Over the years since Russian hockey players started coming over to the National Hockey League there have been some true enigmas.
Viktor Kozlov may have been the biggest.
Then there was the lofty draft expectations. The San Jose Sharks grabbed the native of Togliatti 6th overall in the 1993 NHL Draft. That was the draft where Alexandre Daigle went first overall and was followed by long time NHL players-to-be Chris Pronger, Chris Gratton, Paul Kariya and Rob Niedermayer.
Not that Kozlov did not turn into a long time NHL player himself. He played 897 NHL games and continued his career back in Russia after leaving the NHL in 2009.
Viktor Kozlov was a finesse player in a big man's body. When you are as big as Kozlov, there are certain expectations of physical dominance. There is a long list of giants who did not play as physically as the hockey world wanted them to play. But few were as talented as Viktor Kozlov.
Kozlov's best years came in Florida where he spent parts of 7 seasons. The Sharks, most notably new coach Darryl Sutter, grew impatient with their young phenom, the Sharks moved Kozlov to Florida in 1998. In 1999-2000 Kozlov scored his typical 17 goals but added a career high 53 assists for a career best 70 points. That was the year he played alongside countryman Pavel Bure, and his job was pretty much to get the puck to the Russian Rocket as quickly as possible.
Without Bure on his side Kozlov was a regular 15-18 goal guy and 40-50 points. Twice he topped 20 goals. He was streaky but too often there were long lapses between hot spells.
So why did he never emerge as the talent he was projected to be? Florida coach Terry Murray chimes in with this:
"He has wonderful skills, he's talented, he's a big horse who can play a lot of minutes," he said. "I think it's a matter of getting all the other stuff to work out. He's a player who wants control rather than maybe getting the puck deep or getting a forecheck going. He's got such great puck skills that we don't want to discourage that, but we don't want him to try and beat two or three guys, either."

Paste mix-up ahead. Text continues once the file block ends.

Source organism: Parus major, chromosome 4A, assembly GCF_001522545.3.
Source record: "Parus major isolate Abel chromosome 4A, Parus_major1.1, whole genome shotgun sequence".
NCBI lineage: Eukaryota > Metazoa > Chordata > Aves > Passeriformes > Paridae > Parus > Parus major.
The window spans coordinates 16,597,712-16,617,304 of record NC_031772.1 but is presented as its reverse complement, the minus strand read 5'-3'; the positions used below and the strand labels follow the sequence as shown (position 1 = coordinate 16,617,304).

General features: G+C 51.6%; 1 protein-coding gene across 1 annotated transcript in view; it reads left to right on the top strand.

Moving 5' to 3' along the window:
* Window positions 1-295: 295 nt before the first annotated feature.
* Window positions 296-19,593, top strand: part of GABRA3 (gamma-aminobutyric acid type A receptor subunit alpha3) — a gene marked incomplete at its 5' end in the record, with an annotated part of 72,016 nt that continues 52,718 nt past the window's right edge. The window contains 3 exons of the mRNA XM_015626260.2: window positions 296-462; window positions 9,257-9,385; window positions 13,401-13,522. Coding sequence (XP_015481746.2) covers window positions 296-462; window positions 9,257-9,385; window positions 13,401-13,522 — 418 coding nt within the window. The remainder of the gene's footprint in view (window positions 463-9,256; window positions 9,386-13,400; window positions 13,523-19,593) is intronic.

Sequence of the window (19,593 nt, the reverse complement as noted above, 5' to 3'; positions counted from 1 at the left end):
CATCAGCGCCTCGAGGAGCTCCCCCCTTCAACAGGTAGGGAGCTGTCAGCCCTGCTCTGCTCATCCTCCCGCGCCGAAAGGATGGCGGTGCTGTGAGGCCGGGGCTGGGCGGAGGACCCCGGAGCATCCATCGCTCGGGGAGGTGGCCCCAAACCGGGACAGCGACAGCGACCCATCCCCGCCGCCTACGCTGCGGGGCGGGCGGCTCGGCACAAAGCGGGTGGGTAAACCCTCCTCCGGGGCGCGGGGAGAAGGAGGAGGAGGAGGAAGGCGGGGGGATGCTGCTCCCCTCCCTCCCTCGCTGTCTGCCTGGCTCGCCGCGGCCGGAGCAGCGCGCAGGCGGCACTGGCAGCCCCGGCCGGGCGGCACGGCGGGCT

I suspect Kozlov's approach to the game of hockey was something most NHL fans and coaches never understood. He was one of the last hockey players born and bred in the Soviet hockey era where the classic Russian centerman often played an understated possession game where the center was the chess-master. Think Igor Larionov or Sergei Fedorov.
But so many other Soviet trained Russian centers struggled to the point of the enigma status. They were creative artists at heart, and hockey was to be a beautiful game. When they came to North America they were asked to play a very foreign game in the NHL. Perhaps the enigmas responded with supposed indifference more because they were frustrated or almost suffocated rather than true disinterest. Their hockey training did not allow them to thrive in a NHL system, and maybe the players did not understand why any better than the NHL coaches.
Perhaps the NHL fraternity is partially at fault for the enigma status of players like Viktor Kozlov. Had they been better able to understand the classic training of Russian centermen - something Scotty Bowman did with Larionov and Fedorov in Detroit - they would have fulfilled our expectations.